Blackouts in Cuba are mainly due to the age of thermoelectric plants

HAVANA, 3 Sept.  The Unión Eléctrica de Cuba recognized that one of the main causes of blackouts in the country is the age of the equipment in charge of offering the service.

40.6% of the electricity generation power is produced with thermoelectric plants, which are 8 throughout the country with a total of 19 blocks in operation.
These thermoelectric plants were designed to have a useful life of up to 35 years, and in Cuba, except for the two Felton blocks, which are 25 and 21 years old, respectively, all the others have been operating for more than three decades and at least seven have been operating since 40 years ago, as explained by the UNE.
Added to this is the non-execution of planned maintenance of the generation units, as well as the impossibility of acquiring the spare parts necessary to fix the breakdowns that arise in the international market, and in this sense, they blame the North American embargo and the alleged lack of access to credit from international financial institutions.
The UNE mentioned that another cause that affects Cuba’s electricity service is the quality of the fuel used in the thermoelectric plants, which after the disintegration of the socialist bloc the combustion systems were readapted to burn national crude, with chemical characteristics that they force to increase the cleaning regime of the boilers, shorten the periods for maintenance and do them themselves; as well as using chemical additives that improve the quality of the crude oil used.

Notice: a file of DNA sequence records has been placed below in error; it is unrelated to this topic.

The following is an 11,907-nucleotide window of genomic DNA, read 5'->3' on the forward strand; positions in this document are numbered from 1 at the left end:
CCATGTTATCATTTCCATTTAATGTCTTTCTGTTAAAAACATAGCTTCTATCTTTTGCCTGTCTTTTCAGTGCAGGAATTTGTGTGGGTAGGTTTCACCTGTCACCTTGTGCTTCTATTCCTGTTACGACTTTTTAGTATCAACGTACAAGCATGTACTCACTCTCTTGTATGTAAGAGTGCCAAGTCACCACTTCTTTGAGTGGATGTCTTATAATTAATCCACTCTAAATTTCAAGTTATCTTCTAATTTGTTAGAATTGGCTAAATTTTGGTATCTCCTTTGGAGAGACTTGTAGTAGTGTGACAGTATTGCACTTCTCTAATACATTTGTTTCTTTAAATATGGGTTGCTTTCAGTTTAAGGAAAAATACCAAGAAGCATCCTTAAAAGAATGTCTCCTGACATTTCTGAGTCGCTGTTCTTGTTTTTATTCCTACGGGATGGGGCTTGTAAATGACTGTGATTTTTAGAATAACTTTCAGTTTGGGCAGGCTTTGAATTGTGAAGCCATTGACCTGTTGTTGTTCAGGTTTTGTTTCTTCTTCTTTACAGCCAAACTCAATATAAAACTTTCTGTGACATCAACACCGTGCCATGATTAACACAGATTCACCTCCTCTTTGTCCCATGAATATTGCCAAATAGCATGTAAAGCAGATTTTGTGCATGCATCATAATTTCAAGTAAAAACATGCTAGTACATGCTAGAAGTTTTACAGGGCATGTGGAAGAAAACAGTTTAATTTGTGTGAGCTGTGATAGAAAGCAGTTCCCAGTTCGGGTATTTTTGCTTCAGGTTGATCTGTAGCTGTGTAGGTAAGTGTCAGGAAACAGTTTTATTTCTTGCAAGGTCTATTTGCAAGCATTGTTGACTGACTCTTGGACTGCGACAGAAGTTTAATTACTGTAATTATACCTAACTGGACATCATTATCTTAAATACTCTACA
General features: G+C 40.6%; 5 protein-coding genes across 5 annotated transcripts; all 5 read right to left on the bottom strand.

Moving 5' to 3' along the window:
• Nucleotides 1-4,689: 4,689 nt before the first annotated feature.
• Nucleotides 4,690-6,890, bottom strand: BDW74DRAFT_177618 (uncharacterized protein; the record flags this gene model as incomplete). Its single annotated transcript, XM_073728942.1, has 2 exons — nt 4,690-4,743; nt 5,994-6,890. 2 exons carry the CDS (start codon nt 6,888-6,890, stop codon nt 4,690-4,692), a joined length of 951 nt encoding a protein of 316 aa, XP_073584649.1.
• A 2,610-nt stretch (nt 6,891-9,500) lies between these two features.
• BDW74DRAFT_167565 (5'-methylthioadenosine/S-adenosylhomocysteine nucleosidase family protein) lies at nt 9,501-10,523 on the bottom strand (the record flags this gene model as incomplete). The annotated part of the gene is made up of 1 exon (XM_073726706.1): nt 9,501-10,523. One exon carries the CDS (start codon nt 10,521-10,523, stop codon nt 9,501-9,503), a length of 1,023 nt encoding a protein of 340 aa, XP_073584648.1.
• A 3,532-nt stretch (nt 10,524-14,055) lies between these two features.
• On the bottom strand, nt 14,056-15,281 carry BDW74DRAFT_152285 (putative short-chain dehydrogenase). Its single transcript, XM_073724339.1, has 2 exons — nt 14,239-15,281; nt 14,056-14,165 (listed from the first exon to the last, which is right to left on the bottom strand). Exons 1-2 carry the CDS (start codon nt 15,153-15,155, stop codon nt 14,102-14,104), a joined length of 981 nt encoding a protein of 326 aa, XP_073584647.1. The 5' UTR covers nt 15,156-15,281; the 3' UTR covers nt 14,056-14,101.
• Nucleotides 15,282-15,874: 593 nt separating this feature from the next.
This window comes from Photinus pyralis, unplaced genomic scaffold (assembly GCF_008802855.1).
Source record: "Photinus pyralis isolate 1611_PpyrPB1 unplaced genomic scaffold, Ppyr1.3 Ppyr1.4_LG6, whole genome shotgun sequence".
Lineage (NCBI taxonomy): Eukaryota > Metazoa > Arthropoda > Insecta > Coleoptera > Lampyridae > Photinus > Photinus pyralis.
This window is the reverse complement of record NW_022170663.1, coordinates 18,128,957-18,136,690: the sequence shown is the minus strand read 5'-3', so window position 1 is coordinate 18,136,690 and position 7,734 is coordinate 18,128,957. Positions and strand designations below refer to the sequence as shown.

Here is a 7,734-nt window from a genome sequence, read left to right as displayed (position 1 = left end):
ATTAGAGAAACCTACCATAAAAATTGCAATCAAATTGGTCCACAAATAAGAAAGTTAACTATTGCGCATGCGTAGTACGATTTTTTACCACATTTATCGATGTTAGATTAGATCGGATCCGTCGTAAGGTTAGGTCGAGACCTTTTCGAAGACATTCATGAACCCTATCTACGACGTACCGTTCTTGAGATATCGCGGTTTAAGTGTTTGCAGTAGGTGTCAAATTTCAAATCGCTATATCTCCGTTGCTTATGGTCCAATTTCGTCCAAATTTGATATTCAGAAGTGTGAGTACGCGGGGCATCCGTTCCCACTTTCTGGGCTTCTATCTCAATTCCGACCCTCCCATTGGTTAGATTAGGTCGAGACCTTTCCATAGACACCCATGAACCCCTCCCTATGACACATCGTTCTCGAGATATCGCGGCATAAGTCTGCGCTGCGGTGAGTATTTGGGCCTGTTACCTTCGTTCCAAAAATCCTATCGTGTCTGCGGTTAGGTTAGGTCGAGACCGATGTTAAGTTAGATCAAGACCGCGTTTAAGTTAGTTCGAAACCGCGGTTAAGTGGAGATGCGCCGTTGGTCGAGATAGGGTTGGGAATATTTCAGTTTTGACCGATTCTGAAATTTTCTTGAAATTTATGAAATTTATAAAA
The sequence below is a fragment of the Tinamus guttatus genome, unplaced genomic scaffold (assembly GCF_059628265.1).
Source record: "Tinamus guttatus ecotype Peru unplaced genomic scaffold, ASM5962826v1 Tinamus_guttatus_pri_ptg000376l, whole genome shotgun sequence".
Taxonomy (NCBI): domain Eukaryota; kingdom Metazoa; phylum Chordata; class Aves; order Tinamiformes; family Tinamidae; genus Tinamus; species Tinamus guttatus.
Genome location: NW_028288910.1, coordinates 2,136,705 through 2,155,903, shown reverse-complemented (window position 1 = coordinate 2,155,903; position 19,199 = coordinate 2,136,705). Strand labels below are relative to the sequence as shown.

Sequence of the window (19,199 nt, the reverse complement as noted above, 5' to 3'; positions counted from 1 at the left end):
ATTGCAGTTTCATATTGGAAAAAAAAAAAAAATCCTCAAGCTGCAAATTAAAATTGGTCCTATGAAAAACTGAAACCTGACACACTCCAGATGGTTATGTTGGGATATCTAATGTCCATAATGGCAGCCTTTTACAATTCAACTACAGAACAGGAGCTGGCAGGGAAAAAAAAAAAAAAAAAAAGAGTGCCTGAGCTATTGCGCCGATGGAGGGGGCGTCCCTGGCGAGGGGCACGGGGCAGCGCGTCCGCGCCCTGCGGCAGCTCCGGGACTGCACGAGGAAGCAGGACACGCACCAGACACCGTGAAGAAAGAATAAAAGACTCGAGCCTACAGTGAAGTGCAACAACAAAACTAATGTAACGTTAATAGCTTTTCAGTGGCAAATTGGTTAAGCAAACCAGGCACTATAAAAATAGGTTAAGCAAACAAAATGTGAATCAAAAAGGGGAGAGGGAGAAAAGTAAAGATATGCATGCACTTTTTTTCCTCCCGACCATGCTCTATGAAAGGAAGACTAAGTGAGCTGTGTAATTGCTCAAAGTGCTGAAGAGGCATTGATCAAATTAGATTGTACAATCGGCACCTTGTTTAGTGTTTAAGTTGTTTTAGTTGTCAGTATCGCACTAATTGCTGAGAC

All this causes an energy crisis to be generated in Cuba with constant breaks in the thermoelectric plants, with a lack of stability and security in the service, as well as the adoption of urgent measures when there is a problem of this type.
The monopoly of electric power in Cuba explained that as a result of the crisis that exists in the service, disconnections from it are planned in all the country’s provinces. “This planning consists of distributing the hours of the day in 4 blocks of circuits organized by a blackout time of no more than 4 hours each,” they explained.
However, there are complaints that the blackouts last longer than the planned time and to justify it they used three possible reasons. The first is that sometimes it happens that “the coincidence of the use of electricity at the same time, causes the circuits to trip at the moment of reconnection and it is necessary to wait sometime to gradually increase the reconnected load”.
It may also happen that in a territory there are one or two electrical service carts to perform all the manipulations to the switches that restore service and inevitably, these carts cannot operate all the switches at the same time. “The reconnection process begins at the end of the 4 hours planned for that block and it could take a few minutes for all the manipulations to be completed,” they added.
Another reason that may extend over time the effects may be linked to other faults at the time of reconnection and the power availability is not enough to cover the demand at that time.

The statements of the Electricity Union of Cuba occur after the country registered blackouts in all the territories of the archipelago, generating discontent in the population and that could be one of the reasons that forced the people to go out to protest the 11J in more than 60 localities.

The official discourse insists that they have the situation under control and that financial and human resources have even been allocated to face the problem, but electricity cuts continue in the domestic sector and the discontent of citizens who are experiencing a moment of tension due to the confinement that causes the coronavirus and high summer temperatures.
In previous days, Miguel Díaz-Canel said that the population had to know when the electricity service would be cut off and ordered managers and the media to distribute the information, but little has been said about the concrete plans that will be developed. the government to solve a problem that reminds many of the critical moments of the Special Period.